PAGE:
- Putative Marital Assumption: Parents who attempted to marry, but the marriage was void for some reason, will be the presumed parents in a child born of that relationship for purposes of establishing paternity.
Why don’t parents who are married have to file a paternity action?
There is a marital presumption in California that if a child is born to a married couple, or within 300 days of death of either parent or the annulment or divorce of the marriage, the husband is presumed to be the biological father having legal rights concerning the child.
Where should i file a paternity action?
In order for California to have jurisdiction (the ability) to enter a paternity judgment, the child must be either conceived, born, or artificially inseminated within the state of California. If none of these prerequisites exist, the state in which conception, birth or artificial insemination occurred is the correct jurisdiction to file a parentage action.
Isn’t paternity established if the father is listed on the child’s birth certificate?
Not really. The terms “establishing parentage” and “establishing paternity” mean that a court, or other appropriate governing body, judicially establishes that a man is a child’s father by making a judgment. It occasionally happens that a man signs a “POP” declaration (paternity declaration) at the hospital and/or is listed as the father on the child’s birth certificate even though they are not the child’s biological father.
What is child support?
Child support is a payment by one parent to the other parent for the maintenance and support of the child. Child support is set by a “guideline” computer program formula, which looks most strongly on the incomes of the parties, the amount of time each parent spends with the child, the tax filing status, and whether either party has any appropriate “deductions” from their income such as other children or spousal support ordered payments and medical insurance. This guideline calculation is used by the courts in 999 out of 1000 cases (the court has the authority to “deviate” from the guideline amount in very special circumstances.) Child support is intended to pay for the child’s housing, food and clothing and other necessary expenses. The person paying child support to the other party does not have a right to question what the payments are being used for.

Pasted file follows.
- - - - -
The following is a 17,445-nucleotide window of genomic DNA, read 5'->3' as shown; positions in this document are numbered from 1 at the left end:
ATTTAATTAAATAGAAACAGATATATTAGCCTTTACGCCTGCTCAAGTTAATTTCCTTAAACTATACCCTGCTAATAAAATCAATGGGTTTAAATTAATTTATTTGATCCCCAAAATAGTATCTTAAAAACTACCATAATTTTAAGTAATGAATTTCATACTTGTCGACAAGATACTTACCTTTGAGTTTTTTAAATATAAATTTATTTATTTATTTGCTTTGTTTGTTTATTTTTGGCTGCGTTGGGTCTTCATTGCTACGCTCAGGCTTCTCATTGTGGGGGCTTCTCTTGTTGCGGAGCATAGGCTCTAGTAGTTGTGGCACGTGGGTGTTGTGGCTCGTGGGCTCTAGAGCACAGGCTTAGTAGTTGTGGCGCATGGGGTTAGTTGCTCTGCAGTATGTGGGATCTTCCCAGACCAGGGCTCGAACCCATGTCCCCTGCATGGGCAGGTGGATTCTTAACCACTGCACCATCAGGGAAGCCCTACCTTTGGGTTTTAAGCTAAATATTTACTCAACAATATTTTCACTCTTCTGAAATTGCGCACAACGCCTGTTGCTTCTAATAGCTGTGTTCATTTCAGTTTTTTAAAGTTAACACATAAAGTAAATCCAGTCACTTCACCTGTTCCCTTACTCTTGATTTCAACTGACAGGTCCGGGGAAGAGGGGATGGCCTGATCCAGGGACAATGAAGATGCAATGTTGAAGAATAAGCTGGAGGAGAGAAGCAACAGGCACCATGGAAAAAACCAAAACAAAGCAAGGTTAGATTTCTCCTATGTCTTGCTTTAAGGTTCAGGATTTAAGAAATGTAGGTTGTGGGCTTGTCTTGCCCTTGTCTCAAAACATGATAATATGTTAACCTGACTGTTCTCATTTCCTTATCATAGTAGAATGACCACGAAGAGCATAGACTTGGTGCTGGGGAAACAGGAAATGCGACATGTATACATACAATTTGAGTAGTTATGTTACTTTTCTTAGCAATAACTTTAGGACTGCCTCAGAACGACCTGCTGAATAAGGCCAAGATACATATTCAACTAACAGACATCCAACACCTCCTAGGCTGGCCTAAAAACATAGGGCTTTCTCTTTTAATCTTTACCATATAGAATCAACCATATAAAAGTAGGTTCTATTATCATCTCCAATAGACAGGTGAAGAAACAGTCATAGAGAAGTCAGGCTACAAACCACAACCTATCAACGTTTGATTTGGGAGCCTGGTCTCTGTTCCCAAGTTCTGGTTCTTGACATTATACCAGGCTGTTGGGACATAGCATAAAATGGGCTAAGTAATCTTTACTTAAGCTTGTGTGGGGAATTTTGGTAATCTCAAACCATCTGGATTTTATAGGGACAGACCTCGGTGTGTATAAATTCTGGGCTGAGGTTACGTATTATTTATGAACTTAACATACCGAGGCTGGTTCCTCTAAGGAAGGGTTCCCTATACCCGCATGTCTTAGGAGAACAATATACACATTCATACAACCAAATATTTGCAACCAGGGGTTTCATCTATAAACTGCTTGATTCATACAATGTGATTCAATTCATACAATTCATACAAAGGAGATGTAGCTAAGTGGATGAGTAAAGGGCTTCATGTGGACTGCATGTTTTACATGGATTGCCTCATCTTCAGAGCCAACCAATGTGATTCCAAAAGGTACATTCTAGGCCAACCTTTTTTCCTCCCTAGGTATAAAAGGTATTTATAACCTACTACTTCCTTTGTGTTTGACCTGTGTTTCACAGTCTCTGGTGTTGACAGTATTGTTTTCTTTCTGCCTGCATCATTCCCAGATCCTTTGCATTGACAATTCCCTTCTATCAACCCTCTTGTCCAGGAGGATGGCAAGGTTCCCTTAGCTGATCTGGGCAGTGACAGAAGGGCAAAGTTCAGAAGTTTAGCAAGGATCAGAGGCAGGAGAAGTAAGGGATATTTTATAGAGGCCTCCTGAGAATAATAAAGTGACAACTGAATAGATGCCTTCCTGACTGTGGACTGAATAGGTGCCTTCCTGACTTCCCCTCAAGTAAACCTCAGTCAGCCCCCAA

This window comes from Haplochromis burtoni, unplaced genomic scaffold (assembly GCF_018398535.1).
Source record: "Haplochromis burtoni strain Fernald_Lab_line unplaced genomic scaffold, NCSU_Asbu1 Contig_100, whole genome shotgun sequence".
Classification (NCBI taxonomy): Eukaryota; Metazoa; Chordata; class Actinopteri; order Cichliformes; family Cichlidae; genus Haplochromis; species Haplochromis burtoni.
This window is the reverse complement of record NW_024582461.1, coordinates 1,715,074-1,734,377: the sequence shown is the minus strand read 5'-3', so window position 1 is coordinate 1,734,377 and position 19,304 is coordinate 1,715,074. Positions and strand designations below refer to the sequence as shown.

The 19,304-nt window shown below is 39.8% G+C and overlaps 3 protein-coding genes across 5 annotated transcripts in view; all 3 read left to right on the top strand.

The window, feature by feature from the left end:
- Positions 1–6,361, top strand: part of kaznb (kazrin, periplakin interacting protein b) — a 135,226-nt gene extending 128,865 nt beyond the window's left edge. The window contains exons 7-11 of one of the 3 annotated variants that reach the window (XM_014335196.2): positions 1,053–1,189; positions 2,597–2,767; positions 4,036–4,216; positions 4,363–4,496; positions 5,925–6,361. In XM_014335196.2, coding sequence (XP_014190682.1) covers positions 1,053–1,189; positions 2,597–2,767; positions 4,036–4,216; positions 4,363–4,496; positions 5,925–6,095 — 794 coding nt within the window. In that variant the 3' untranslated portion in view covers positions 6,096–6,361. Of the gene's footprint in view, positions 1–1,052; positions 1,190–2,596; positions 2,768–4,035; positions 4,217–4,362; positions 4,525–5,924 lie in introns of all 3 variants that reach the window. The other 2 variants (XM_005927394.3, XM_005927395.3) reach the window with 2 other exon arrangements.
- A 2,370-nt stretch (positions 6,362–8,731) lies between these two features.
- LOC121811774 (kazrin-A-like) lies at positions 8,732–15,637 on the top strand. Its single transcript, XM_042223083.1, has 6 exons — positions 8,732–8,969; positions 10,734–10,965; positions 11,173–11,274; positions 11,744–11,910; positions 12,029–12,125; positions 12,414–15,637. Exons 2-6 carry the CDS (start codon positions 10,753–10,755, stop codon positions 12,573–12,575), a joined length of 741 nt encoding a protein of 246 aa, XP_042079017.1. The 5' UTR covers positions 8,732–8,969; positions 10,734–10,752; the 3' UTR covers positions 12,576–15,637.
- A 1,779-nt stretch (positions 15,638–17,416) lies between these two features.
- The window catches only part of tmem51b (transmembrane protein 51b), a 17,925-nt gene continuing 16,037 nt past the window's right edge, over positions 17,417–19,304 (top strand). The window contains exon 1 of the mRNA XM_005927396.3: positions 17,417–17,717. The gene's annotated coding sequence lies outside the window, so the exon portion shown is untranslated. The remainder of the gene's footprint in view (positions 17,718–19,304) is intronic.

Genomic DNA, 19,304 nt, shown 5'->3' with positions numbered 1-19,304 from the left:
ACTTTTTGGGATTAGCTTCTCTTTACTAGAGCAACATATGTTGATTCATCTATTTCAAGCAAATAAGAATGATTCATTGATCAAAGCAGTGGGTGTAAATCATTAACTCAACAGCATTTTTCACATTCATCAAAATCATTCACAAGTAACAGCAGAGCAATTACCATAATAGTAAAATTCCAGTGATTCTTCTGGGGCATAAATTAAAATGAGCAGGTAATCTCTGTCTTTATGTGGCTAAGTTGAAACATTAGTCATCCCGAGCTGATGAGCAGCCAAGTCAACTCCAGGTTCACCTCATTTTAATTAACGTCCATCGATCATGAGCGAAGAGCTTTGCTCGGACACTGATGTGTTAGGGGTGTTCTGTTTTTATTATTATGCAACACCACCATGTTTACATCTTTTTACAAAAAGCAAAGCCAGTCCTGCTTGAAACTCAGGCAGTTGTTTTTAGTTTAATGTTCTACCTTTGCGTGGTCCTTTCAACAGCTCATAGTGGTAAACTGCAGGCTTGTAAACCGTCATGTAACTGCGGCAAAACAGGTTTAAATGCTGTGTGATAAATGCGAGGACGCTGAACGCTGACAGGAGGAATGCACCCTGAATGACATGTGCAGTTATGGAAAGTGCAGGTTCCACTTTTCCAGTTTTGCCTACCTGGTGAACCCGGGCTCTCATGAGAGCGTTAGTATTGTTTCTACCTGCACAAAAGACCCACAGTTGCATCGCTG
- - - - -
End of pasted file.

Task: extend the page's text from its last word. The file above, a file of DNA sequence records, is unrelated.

Who pays for childcare and unreimbursed medical expenses in paternity cases?
Childcare expenses necessary for a parent to work or attend job training is shared equally between the parents under California law, regardless of which parent’s custody the child is in when they spend time with a childcare provider. Expenses for a babysitter so one parent can have free time is not shared between the parties. Additionally, unreimbursed healthcare expenses such as co-pays, prescription medications for a child, counseling, and orthodontics are all shared equally between the parties under the law. The court has to order (absent extreme circumstances) that both parties share these expenses equally.
Are the costs of pregnancy and childbirth shared between parents in a paternity case?
A mother may petition the court to have the father share in the expenses related to pregnancy and childbirth, and the court will often order reimbursement for those expenses if they exist. It is not the mother’s sole financial obligation to bring a child into this world. This request is made right on the Petition to Establish a Parental Relationship. It is important for the party requesting reimbursement of these expenses to make a motion for reimbursement of these expenses, or include these expenses in the list of items to be addressed at trial, and include evidence of the payment of these expenses. If done properly, the court will never hesitate to order the other party to pay one-half of these necessary costs.